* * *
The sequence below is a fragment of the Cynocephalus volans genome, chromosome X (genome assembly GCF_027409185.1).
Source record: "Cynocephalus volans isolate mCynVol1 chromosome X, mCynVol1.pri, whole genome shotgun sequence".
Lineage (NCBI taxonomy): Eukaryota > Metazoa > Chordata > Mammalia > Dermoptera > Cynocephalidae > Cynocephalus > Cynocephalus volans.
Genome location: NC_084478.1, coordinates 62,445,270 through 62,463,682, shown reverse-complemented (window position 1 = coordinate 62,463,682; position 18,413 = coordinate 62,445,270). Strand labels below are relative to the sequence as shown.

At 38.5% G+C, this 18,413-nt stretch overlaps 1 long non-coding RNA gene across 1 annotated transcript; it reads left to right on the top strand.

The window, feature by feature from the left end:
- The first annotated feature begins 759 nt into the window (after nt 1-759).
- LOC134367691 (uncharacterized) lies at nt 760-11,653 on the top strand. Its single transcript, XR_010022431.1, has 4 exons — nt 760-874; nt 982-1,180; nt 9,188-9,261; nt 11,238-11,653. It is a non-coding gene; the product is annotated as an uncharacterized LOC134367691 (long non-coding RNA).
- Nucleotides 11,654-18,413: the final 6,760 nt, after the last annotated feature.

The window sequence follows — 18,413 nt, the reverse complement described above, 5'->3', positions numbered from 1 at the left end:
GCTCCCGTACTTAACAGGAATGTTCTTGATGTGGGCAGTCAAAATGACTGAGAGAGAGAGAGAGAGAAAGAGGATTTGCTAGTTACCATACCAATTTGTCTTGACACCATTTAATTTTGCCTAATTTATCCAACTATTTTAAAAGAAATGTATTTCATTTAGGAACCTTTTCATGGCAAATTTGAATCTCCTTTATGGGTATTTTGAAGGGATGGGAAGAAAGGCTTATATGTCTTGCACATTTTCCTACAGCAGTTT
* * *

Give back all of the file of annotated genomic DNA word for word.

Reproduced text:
The sequence below is a fragment of the Cynocephalus volans genome, chromosome X (genome assembly GCF_027409185.1).
Source record: "Cynocephalus volans isolate mCynVol1 chromosome X, mCynVol1.pri, whole genome shotgun sequence".
Lineage (NCBI taxonomy): Eukaryota > Metazoa > Chordata > Mammalia > Dermoptera > Cynocephalidae > Cynocephalus > Cynocephalus volans.
Genome location: NC_084478.1, coordinates 62,445,270 through 62,463,682, shown reverse-complemented (window position 1 = coordinate 62,463,682; position 18,413 = coordinate 62,445,270). Strand labels below are relative to the sequence as shown.

At 38.5% G+C, this 18,413-nt stretch overlaps 1 long non-coding RNA gene across 1 annotated transcript; it reads left to right on the top strand.

The window, feature by feature from the left end:
- The first annotated feature begins 759 nt into the window (after nt 1-759).
- LOC134367691 (uncharacterized) lies at nt 760-11,653 on the top strand. Its single transcript, XR_010022431.1, has 4 exons — nt 760-874; nt 982-1,180; nt 9,188-9,261; nt 11,238-11,653. It is a non-coding gene; the product is annotated as an uncharacterized LOC134367691 (long non-coding RNA).
- Nucleotides 11,654-18,413: the final 6,760 nt, after the last annotated feature.

The window sequence follows — 18,413 nt, the reverse complement described above, 5'->3', positions numbered from 1 at the left end:
GCTCCCGTACTTAACAGGAATGTTCTTGATGTGGGCAGTCAAAATGACTGAGAGAGAGAGAGAGAGAAAGAGGATTTGCTAGTTACCATACCAATTTGTCTTGACACCATTTAATTTTGCCTAATTTATCCAACTATTTTAAAAGAAATGTATTTCATTTAGGAACCTTTTCATGGCAAATTTGAATCTCCTTTATGGGTATTTTGAAGGGATGGGAAGAAAGGCTTATATGTCTTGCACATTTTCCTACAGCAGTTT